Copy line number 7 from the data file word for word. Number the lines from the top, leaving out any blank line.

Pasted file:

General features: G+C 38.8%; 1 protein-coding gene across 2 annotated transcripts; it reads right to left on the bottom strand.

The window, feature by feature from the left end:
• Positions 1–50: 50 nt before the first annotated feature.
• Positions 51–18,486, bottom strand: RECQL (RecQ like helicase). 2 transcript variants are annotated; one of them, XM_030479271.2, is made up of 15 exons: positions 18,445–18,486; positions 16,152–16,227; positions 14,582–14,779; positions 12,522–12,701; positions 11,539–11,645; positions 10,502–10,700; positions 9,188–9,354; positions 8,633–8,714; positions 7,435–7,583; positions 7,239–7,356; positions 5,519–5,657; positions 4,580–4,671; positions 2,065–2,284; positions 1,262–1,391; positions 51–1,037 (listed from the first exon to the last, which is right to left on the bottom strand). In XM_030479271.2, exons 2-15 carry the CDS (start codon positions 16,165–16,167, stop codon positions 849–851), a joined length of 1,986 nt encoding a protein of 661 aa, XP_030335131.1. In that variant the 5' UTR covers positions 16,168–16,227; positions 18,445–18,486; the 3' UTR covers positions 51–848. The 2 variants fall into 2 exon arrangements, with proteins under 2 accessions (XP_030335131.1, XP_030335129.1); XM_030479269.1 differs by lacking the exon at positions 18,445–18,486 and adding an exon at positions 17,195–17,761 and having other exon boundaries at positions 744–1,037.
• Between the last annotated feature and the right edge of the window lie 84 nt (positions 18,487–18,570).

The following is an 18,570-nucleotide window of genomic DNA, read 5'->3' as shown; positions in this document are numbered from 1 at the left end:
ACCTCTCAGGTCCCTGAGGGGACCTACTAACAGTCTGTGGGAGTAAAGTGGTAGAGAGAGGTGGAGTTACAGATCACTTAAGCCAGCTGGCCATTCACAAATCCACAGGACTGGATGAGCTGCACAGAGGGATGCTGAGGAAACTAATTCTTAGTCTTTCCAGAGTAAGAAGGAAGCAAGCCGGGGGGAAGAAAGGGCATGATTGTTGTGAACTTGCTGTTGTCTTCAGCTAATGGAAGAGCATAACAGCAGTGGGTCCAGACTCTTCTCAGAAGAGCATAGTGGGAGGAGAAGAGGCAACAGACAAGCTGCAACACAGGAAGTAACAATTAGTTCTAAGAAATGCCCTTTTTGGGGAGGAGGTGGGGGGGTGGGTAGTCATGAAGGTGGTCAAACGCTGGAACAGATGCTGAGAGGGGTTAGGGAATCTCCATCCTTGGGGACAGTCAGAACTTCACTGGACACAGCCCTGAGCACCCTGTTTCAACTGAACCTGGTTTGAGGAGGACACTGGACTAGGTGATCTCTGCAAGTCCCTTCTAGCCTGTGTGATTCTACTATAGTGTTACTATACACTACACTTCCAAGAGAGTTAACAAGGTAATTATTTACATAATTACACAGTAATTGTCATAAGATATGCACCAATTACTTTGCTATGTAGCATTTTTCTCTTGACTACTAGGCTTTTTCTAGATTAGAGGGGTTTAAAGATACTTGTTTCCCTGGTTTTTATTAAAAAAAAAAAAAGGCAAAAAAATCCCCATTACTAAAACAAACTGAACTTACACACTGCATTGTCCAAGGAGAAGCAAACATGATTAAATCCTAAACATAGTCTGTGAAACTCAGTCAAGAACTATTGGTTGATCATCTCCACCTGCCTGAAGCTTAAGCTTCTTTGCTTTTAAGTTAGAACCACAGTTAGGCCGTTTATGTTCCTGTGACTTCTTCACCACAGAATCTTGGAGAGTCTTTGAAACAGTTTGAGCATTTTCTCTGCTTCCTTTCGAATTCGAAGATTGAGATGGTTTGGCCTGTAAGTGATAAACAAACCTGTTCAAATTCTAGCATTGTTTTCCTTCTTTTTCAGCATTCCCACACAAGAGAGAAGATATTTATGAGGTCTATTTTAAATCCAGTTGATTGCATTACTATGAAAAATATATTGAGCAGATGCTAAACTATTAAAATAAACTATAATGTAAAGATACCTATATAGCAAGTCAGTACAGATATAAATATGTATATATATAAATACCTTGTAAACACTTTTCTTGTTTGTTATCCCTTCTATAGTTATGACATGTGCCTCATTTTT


ACCTCTCAGGTCCCTGAGGGGACCTACTAACAGTCTGTGGGAGTAAAGTGGTAGAGAGAGGTGGAGTTACAGATCACTTAAGCCAGCTGGCCATTCACAAATCCACAGGACTGGATGAGCTGCACAGAGGGATGCTGAGGAAACTAATTCTTAGTCTTTCCAGAGTAAGAAGGAAGCAAGCCGGGGGGAAGAAAGGGCATGATTGTTGTGAACTTGCTGTTGTCTTCAGCTAATGGAAGAGCATAACAGCAGTGGGTCCAGACTCTTCTCAGAAGAGCATAGTGGGAGGAGAAGAGGCAACAGACAAGCTGCAACACAGGAAGTAACAATTAGTTCTAAGAAATGCCCTTTTTGGGGAGGAGGTGGGGGGGTGGGTAGTCATGAAGGTGGTCAAACGCTGGAACAGATGCTGAGAGGGGTTAGGGAATCTCCATCCTTGGGGACAGTCAGAACTTCACTGGACACAGCCCTGAGCACCCTGTTTCAACTGAACCTGGTTTGAGGAGGACACTGGACTAGGTGATCTCTGCAAGTCCCTTCTAGCCTGTGTGATTCTACTATAGTGTTACTATACACTACACTTCCAAGAGAGTTAACAAGGTAATTATTTACATAATTACACAGTAATTGTCATAAGATATGCACCAATTACTTTGCTATGTAGCATTTTTCTCTTGACTACTAGGCTTTTTCTAGATTAGAGGGGTTTAAAGATACTTGTTTCCCTGGTTTTTATTAAAAAAAAAAAAAGGCAAAAAAATCCCCATTACTAAAACAAACTGAACTTACACACTGCATTGTCCAAGGAGAAGCAAACATGATTAAATCCTAAACATAGTCTGTGAAACTCAGTCAAGAACTATTGGTTGATCATCTCCACCTGCCTGAAGCTTAAGCTTCTTTGCTTTTAAGTTAGAACCACAGTTAGGCCGTTTATGTTCCTGTGACTTCTTCACCACAGAATCTTGGAGAGTCTTTGAAACAGTTTGAGCATTTTCTCTGCTTCCTTTCGAATTCGAAGATTGAGATGGTTTGGCCTGTAAGTGATAAACAAACCTGTTCAAATTCTAGCATTGTTTTCCTTCTTTTTCAGCATTCCCACACAAGAGAGAAGATATTTATGAGGTCTATTTTAAATCCAGTTGATTGCATTACTATGAAAAATATATTGAGCAGATGCTAAACTATTAAAATAAACTATAATGTAAAGATACCTATATAGCAAGTCAGTACAGATATAAATATGTATATATATAAATACCTTGTAAACACTTTTCTTGTTTGTTATCCCTTCTATAGTTATGACATGTGCCTCATTTTT